In contrast to the Evangelicals who stated this policy change was too far biblically, that marriage is not an adiaphora, i.e., a matter of indifference, Walker also commented on the positive response of some so-called Evangelical millennials to World Vision’s announcement of their change. They applauded it, and then bemoaned and cursed (often literally) the reversal of the decision. Walker states,

In American evangelicalism, you can’t believe in anything you want and call yourself an evangelical. That [sic] what Mainline Protestantism is for. That’s the route that “professional dissidents” like Rachel Held Evans want evangelicalism to become, but that only leads to eternal pottage.

To be fair, World Vision serves a broader constituency than Evangelicals and Evangelicalism, some Mainline Protestant churches identify as Evangelical, and there are Evangelicals in Mainline Protestant churches. But those Mainline churches and Christians in those churches who identify as Evangelicals do so with the same voice and for many of the same reasons most Evangelicals responded as they did to World Vision. They are committed to the gospel of Jesus Christ and biblical truth. The real difference is between an Evangelical and a theological liberal.

Regardless of how one self-identifies, Evangelical is determined by the gospel and one’s understanding of and response to it. So for those who identify as Evangelical and approve of same-sex “marriage,” they are not Evangelical. As one example, Walker refers to Rachel Held Evans. She has self-identified as an Evangelical and continues to do so, though in this post she states she may be moving away from Evangelicals as she has grown tired of defending them. In her words, "I, for one, am tried of arguing. I'm tired of trying to defend evangelicalism when its leaders behave indefensibly. I'm going AWOL on evangelicalism's culture wars so I can get back to following Jesus." But in reality she is a theological liberal, not an Evangelical. You can read her response to the World Vision decision and how Evangelicals responded: “How evangelicals won a culture war and lost a generation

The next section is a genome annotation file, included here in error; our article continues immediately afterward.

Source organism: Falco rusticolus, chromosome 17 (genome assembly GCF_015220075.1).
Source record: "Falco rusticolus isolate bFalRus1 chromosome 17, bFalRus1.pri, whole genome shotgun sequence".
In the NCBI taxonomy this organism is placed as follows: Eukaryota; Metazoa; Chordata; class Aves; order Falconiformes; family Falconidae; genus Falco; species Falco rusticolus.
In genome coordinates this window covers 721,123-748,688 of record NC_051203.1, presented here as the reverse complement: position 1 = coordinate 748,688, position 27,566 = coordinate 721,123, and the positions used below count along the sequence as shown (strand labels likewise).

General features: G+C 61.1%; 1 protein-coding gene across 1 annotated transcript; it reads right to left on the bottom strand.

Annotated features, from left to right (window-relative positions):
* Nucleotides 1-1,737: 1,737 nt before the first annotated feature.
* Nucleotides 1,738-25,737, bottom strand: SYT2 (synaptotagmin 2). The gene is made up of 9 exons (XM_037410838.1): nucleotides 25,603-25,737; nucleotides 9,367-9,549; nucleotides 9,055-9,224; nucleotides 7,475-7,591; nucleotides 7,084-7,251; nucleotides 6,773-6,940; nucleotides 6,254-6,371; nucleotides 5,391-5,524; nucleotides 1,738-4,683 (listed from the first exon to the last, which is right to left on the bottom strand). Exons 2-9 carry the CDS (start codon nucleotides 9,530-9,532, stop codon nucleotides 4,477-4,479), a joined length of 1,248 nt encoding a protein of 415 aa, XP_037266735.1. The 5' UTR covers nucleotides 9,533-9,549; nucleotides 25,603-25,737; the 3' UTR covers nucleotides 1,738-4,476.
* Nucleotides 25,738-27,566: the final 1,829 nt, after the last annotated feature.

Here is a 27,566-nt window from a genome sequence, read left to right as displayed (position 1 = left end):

There are far too many issues to address in Evans’ post. However, I will say this: what we hear – again – from Evans is that the reason the church is losing millennials is because of insensitivity to cultural issues and outdated doctrinal views. My sense is that this is a tired and untrue claim. This claim, as the claim made by the now passé Emergents, bemoans what Evangelicalism has not been and will not become. Though desiring to retain some connection to Evangelicals and Evangelicalism, the views embraced and espoused by people like Evans are with an attempt to make Evangelicalism more progressive on these matters. At the end of the day, this is a sine qua non of theological liberalism. It simply won’t do. A theological liberal by any other name . . .